30 review for Marketplace 3.0: Rewriting the Rules of Borderless Business

  1. 5 out of 5

    Christopher Lewis Kozoriz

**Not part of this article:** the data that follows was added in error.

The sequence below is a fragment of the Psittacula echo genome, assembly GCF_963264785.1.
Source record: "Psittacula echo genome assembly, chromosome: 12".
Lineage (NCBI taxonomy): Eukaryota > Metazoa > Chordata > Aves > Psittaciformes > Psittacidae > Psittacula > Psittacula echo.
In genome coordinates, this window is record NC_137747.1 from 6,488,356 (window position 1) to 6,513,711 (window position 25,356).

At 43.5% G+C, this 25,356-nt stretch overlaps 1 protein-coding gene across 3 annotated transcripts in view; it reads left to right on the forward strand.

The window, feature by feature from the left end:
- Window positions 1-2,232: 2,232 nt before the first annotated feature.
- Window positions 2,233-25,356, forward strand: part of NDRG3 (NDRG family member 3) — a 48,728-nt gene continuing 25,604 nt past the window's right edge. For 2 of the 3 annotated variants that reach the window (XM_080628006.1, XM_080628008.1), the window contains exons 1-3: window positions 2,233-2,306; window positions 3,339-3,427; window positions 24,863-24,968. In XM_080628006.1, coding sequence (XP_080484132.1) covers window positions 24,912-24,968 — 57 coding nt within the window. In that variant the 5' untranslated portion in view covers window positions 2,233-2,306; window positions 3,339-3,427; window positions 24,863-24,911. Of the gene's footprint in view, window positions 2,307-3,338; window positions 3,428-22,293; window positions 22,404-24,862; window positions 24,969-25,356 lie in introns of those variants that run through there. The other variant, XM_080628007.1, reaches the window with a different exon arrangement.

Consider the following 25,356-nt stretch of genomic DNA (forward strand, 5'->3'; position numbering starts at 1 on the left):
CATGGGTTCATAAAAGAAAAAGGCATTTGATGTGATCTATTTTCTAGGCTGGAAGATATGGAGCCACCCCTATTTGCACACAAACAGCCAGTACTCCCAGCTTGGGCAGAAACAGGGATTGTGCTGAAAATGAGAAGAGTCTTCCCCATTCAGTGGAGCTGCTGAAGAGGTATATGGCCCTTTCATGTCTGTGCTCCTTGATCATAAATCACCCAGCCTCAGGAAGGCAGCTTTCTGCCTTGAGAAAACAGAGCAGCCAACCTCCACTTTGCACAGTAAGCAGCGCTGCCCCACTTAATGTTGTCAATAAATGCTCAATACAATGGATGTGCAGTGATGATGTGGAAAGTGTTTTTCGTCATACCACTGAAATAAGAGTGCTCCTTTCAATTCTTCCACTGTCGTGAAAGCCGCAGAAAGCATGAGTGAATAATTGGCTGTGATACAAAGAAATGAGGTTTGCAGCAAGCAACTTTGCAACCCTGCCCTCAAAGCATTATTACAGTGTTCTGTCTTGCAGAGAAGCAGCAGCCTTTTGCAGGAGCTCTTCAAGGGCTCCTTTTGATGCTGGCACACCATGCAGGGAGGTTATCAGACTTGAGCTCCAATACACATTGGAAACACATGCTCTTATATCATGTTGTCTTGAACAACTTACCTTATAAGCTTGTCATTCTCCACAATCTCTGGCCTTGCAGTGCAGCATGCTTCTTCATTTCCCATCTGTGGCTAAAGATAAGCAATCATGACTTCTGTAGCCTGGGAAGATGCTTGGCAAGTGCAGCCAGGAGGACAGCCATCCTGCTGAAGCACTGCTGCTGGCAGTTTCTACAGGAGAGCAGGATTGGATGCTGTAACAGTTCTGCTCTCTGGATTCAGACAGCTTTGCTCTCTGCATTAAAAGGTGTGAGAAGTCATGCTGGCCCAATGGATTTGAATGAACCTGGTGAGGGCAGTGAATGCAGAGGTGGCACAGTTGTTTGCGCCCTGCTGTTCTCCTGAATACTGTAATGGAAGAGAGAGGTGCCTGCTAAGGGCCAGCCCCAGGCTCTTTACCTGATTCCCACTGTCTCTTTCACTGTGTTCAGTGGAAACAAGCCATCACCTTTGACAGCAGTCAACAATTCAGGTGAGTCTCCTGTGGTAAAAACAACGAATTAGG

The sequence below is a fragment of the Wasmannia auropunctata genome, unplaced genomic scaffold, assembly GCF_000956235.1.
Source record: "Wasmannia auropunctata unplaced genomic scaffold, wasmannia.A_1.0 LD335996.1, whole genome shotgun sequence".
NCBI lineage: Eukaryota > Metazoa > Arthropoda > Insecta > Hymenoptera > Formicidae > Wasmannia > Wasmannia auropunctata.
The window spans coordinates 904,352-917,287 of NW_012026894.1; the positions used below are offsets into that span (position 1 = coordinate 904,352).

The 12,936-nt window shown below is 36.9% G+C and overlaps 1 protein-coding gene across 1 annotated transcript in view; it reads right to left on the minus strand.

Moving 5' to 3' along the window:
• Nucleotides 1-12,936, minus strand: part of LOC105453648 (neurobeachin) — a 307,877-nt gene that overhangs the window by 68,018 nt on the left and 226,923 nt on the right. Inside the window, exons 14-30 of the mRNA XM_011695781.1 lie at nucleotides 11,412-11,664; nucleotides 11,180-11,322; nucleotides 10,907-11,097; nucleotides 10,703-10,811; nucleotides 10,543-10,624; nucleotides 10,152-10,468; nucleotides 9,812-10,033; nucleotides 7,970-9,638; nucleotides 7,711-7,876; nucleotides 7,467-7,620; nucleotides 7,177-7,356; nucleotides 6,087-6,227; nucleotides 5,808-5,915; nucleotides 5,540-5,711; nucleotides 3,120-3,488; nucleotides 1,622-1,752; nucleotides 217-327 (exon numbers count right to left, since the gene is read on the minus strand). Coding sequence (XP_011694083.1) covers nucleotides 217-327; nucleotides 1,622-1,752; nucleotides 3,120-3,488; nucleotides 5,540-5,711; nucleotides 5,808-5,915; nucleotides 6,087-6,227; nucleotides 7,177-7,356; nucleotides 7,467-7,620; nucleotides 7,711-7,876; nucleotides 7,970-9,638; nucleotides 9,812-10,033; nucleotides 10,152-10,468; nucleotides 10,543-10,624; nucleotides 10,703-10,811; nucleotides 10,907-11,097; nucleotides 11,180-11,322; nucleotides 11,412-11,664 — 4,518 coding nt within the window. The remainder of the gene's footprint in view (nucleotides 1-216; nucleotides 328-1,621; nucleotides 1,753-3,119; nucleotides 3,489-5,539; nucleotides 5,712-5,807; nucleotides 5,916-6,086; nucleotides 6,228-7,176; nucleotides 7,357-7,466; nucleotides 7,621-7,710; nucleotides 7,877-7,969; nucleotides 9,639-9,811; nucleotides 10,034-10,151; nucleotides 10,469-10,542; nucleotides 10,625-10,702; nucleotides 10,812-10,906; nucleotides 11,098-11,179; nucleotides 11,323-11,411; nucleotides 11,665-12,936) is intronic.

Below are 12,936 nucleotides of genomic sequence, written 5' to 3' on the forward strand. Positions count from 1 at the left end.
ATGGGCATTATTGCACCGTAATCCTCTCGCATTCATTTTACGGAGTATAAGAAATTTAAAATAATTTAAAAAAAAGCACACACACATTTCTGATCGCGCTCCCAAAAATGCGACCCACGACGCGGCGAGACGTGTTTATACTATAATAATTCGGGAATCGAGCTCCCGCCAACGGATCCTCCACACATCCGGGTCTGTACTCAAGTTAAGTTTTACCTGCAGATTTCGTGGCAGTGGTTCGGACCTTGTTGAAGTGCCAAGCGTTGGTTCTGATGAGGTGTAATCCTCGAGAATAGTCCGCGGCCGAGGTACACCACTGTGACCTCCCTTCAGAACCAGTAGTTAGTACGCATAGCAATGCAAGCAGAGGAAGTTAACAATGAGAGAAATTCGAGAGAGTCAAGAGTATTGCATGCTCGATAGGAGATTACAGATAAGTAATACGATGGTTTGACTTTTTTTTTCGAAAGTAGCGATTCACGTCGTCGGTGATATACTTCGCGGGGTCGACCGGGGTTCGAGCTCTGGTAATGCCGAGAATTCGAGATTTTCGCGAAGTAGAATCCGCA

"Speed!! Speed!! Speed!! In many ways, speed is the secret weapon of the successful. When you look at a company or individual who has accomplished something extraordinary, speed is often at the root of their success." (Hiroshi Mikitani, Marketplace 3.0: Rewriting the Rules of Borderless Business, Page 177) Written by Internet Billionaire Hiroshi Mikitani. The borderless business he makes reference to in the title of this book is simply the Internet. How the Internet is causing governments, compan "Speed!! Speed!! Speed!! In many ways, speed is the secret weapon of the successful. When you look at a company or individual who has accomplished something extraordinary, speed is often at the root of their success." (Hiroshi Mikitani, Marketplace 3.0: Rewriting the Rules of Borderless Business, Page 177) Written by Internet Billionaire Hiroshi Mikitani. The borderless business he makes reference to in the title of this book is simply the Internet. How the Internet is causing governments, companies, and people in general to become borderless. It does make sense doesn't it? Here on Goodreads, we are connected from different places and countries who enjoy reading, rating, and making reviews of our experiences with the books we have read. It is a community of sorts, despite where we live, work, or our culture. The Author is the founder and chief executive officer of Rakuten; apparently, the third largest e-commerce marketplace company in the world. He has been labeled as an Internet evangelist, and after reading this book, I think the name is suitable. One example of this is his prediction that one day we will not be using money at all! He says: "Money is essentially information. It is something invented by human beings that is nothing more than a promise between parties to exchange value. Money represents what we consider the value of the product or service-that is, information. And because it is mere information, it can, like all other elements of information, be hosted on the Internet. It is only a matter of time before this happens. Virtual financial transactions are more convenient than the paper system we have now. Already, many financial activities take place in the digital space, and it is my opinion that someday soon, all of them will go virtual. We will live in a world that no longer uses currency or paper money at all" (Page 231). I have to agree with him, and even the Bible has predicted this for centuries...we will be a paperless or cashless society (See Revelation 13:17). It is already here folks! He talks about how some people will be resistant to this, but just as when banks were introduced at first, there were people who resisted this as unsafe and unwise to put money; however, overtime, people began to have no problem putting money in the bank. This also happened with credit cards; they were considered radical; however, today people use credit cards all the time. I was personally alive when people thought using computers were radical when they first came out! Throughout this book he talks about how his business is making an effort to be global. He shares some practical ways he is doing this. For example, he talks about how his business has made an effort of "Englishnization". Meaning that the dominant language in his company is English. He touts the reasons for this in his book, and how it is a smart thing to do. He likes rewriting rules. If he sees something outdated or traditional, he likes to challenge those ideas, and come up with something better. My favourite chapter was on speed or as the title of the chapter was SPEED, SPEED, SPEED!. In this chapter he tackles the rules of most governments and companies who take time to do things, and be methodical about things before taking action, which slows the whole process down. His take is that it's better to jump in and fix problems as you go along. He's not to be misunderstood through, one of the ways to be speedy, he says, is to have goals. Here is some of his intelligent words on this: If you go on a trip without a set destination, you will meander. If, on the other hand, you set a goal, you will move much more directly toward your destination. Naturally, the direct route is faster. This is also true in business. If your goals are vague-or worse, if you have no real goals and just come into work every day with no long-term plan-you will move slowly. If you set goals for yourself, your speed will naturally increase. There is much more content in this book that I cannot go into here. I think it is worth the read. I initially thought it might be a book on globalizism when I read the title, but I was wrong, it is more about how the Internet is causing us to become borderless, and to do business in this world, we must re-write some of the traditional and accepted rules in our lives and business if we want to be successful.